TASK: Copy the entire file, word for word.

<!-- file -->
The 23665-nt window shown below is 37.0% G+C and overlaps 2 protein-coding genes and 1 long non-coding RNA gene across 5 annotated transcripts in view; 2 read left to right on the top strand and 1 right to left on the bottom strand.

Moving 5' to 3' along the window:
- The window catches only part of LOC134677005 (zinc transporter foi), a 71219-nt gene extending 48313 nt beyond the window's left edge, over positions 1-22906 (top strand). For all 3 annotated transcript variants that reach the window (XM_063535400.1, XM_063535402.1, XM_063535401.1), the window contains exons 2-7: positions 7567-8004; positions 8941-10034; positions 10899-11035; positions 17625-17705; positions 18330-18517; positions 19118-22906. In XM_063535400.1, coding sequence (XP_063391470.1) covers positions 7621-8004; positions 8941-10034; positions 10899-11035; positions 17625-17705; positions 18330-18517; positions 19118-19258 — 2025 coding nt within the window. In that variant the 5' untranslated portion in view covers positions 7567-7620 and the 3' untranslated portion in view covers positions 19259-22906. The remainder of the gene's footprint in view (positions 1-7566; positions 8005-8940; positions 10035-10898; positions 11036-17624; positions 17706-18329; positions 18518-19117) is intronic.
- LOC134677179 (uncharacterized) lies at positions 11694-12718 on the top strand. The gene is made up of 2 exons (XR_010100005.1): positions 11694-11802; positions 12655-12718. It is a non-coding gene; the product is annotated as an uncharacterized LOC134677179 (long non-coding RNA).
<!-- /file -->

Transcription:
The 23665-nt window shown below is 37.0% G+C and overlaps 2 protein-coding genes and 1 long non-coding RNA gene across 5 annotated transcripts in view; 2 read left to right on the top strand and 1 right to left on the bottom strand.

Moving 5' to 3' along the window:
- The window catches only part of LOC134677005 (zinc transporter foi), a 71219-nt gene extending 48313 nt beyond the window's left edge, over positions 1-22906 (top strand). For all 3 annotated transcript variants that reach the window (XM_063535400.1, XM_063535402.1, XM_063535401.1), the window contains exons 2-7: positions 7567-8004; positions 8941-10034; positions 10899-11035; positions 17625-17705; positions 18330-18517; positions 19118-22906. In XM_063535400.1, coding sequence (XP_063391470.1) covers positions 7621-8004; positions 8941-10034; positions 10899-11035; positions 17625-17705; positions 18330-18517; positions 19118-19258 — 2025 coding nt within the window. In that variant the 5' untranslated portion in view covers positions 7567-7620 and the 3' untranslated portion in view covers positions 19259-22906. The remainder of the gene's footprint in view (positions 1-7566; positions 8005-8940; positions 10035-10898; positions 11036-17624; positions 17706-18329; positions 18518-19117) is intronic.
- LOC134677179 (uncharacterized) lies at positions 11694-12718 on the top strand. The gene is made up of 2 exons (XR_010100005.1): positions 11694-11802; positions 12655-12718. It is a non-coding gene; the product is annotated as an uncharacterized LOC134677179 (long non-coding RNA).